10

Is it possible to run a simple script inside LuaLaTeX or LaTeX?

For example, I need to use the calculator from the terminal. I'd like to write

$echo "100.83*4.53" | bc

and obtain the result in LuaLaTeX or LaTeX. Is there a command (called \runscript, for instance) that runs a script from within LuaLaTeX or LaTeX and that I could use as follows:

\runscript{echo "100.83*4.53" | bc}

and get "456.7599" as result?

Is it possible, perhaps with some Perl or Python script?

6
  • 1
    You can directly do the computation with Lua.
    – egreg
    Commented May 18, 2013 at 12:35
  • @dıʞsdoʇ What about os.exec in LuaTeX? Is it practical?
    – egreg
    Commented May 18, 2013 at 13:09
  • @egreg os.exec() is perfect for that task
    – topskip
    Commented May 18, 2013 at 13:14
  • @egreg meybe not. os.exec not include data to lualatex
    – Pankracy
    Commented May 18, 2013 at 13:53
  • 1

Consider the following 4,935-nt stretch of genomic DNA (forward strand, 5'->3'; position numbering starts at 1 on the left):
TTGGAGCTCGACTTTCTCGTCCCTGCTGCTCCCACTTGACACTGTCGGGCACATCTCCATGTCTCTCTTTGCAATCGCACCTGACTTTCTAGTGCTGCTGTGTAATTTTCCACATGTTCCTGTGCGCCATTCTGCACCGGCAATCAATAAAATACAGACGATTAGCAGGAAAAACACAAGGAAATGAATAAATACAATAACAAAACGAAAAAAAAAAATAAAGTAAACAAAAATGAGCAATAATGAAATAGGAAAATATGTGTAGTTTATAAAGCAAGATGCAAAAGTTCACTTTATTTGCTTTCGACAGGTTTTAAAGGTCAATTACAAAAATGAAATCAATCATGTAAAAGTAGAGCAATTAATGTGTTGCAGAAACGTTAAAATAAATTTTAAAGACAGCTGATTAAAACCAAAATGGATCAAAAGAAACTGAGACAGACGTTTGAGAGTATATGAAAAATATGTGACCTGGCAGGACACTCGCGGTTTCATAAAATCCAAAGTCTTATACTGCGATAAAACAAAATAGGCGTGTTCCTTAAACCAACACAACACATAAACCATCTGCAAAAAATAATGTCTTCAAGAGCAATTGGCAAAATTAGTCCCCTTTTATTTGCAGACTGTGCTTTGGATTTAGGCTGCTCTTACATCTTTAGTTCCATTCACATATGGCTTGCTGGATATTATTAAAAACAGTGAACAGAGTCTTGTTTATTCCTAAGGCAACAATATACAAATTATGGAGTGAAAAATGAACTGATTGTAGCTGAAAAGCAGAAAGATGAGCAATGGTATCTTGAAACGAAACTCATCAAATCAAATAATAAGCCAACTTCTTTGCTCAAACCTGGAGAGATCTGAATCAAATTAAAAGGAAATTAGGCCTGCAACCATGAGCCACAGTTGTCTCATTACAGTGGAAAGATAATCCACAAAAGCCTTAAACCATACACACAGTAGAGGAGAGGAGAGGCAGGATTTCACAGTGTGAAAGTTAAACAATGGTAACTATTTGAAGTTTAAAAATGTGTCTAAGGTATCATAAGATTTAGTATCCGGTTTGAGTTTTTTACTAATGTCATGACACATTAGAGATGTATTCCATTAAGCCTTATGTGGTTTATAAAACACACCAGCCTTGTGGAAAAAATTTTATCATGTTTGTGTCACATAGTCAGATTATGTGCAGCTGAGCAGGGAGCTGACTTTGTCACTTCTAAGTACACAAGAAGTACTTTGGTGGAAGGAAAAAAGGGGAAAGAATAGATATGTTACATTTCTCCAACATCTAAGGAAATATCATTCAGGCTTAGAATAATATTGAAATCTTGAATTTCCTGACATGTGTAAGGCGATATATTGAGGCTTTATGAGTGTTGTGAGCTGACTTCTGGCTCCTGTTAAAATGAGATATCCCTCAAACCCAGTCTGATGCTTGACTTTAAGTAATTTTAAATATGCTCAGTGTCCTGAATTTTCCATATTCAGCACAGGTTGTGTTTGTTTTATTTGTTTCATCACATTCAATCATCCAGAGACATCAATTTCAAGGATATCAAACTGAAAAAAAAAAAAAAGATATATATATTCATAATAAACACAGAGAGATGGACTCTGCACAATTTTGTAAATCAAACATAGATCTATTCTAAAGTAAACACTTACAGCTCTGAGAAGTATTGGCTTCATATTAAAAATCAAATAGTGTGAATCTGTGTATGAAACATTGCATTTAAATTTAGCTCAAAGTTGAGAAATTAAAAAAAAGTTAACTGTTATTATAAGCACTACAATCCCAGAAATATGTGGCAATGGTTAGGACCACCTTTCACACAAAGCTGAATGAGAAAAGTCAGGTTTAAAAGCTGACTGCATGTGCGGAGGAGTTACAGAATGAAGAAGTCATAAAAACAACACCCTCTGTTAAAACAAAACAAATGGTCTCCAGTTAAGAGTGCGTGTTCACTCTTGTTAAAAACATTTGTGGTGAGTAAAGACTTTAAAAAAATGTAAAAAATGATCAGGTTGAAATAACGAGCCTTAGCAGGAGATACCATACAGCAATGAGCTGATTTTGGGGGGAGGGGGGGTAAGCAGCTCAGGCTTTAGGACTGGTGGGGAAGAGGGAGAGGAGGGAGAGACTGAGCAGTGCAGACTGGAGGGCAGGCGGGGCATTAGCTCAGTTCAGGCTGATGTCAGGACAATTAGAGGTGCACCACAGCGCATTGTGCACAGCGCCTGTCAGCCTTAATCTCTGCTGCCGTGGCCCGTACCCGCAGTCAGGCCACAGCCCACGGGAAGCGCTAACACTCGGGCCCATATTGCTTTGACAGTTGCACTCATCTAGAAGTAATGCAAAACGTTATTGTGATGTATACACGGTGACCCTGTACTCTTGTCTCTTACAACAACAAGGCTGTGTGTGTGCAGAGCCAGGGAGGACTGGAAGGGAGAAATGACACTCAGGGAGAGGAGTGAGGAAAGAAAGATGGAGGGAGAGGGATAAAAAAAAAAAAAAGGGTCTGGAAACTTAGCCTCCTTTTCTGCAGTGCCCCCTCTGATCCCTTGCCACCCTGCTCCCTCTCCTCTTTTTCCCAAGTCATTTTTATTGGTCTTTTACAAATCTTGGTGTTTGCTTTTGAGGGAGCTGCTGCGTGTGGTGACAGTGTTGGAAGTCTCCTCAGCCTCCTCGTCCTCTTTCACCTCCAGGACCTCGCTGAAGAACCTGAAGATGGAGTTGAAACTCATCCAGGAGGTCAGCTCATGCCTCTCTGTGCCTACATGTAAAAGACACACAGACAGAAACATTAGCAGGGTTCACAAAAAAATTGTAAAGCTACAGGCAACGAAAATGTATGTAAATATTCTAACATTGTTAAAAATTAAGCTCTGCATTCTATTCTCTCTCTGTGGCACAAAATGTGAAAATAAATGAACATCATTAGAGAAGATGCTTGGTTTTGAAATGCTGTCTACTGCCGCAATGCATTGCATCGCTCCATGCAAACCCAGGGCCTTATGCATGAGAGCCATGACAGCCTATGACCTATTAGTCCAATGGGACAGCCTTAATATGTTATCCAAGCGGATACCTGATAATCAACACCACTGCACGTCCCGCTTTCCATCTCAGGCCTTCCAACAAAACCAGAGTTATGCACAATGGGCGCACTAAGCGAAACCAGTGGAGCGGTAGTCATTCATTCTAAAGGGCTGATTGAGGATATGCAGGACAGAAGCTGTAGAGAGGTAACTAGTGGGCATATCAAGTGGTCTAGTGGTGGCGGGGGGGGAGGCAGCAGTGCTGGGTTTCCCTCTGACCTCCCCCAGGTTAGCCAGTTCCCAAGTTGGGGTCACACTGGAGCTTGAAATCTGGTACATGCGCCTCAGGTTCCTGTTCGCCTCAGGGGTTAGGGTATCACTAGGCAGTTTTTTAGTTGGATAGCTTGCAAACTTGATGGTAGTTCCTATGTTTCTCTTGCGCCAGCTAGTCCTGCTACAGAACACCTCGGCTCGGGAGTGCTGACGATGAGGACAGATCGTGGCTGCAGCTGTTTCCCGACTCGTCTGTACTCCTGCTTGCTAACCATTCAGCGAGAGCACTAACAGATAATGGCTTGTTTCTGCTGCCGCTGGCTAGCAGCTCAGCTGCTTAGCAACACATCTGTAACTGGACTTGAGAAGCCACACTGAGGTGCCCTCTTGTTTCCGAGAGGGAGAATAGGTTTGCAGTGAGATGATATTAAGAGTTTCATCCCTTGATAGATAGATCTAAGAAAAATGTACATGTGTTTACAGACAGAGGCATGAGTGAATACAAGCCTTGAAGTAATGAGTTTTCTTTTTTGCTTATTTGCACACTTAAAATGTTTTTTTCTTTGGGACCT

LaTeX solution is explained here.
    – g.kov
    Commented May 18, 2013 at 14:29

1 Answer 1

12

With LuaTeX you can do something like this:

\documentclass{article}
\usepackage{luacode}
\begin{document}

\def\foo{\directlua{dofile("runfunc.lua")}}
\foo
\end{document}

and the file runfunc.lua is this:

local i,j = io.popen([[echo "100.83*4.53" | bc]])
if not i then
  print(j)
  os.exit(-1)
end
tex.sprint(-2,string.gsub(i:read("*all"),"%s*$",""))
i:close()

run with

lualatex --shell-escape ‹filename.tex›

to allow io.popen().

3
  • 1
    @Pankracy If it works for you, it would be nice to "accept" my answer by clicking on the checkmark right below the number of votes of that question.
    – topskip
    Commented May 18, 2013 at 18:29
  • @topskip This is brilliant, but is there a way to pass in echo "100.83*4.53" | bc as an argument to the \foo command from the LuaTeX document directly? Commented Sep 18, 2016 at 1:03
  • 1
    I found stackoverflow.com/questions/9676113/lua-os-execute-return-value and basically did this: \newcommand\foo[1]{\directlua{ local handle = io.popen([[#1]]) local result = handle:read("*a") tex.print(result) handle:close() }} and then just \foo{some shell command}. I'm sure there will be quoting problems for anything involving special characters, but for now it works well enough. Commented Sep 18, 2016 at 1:09

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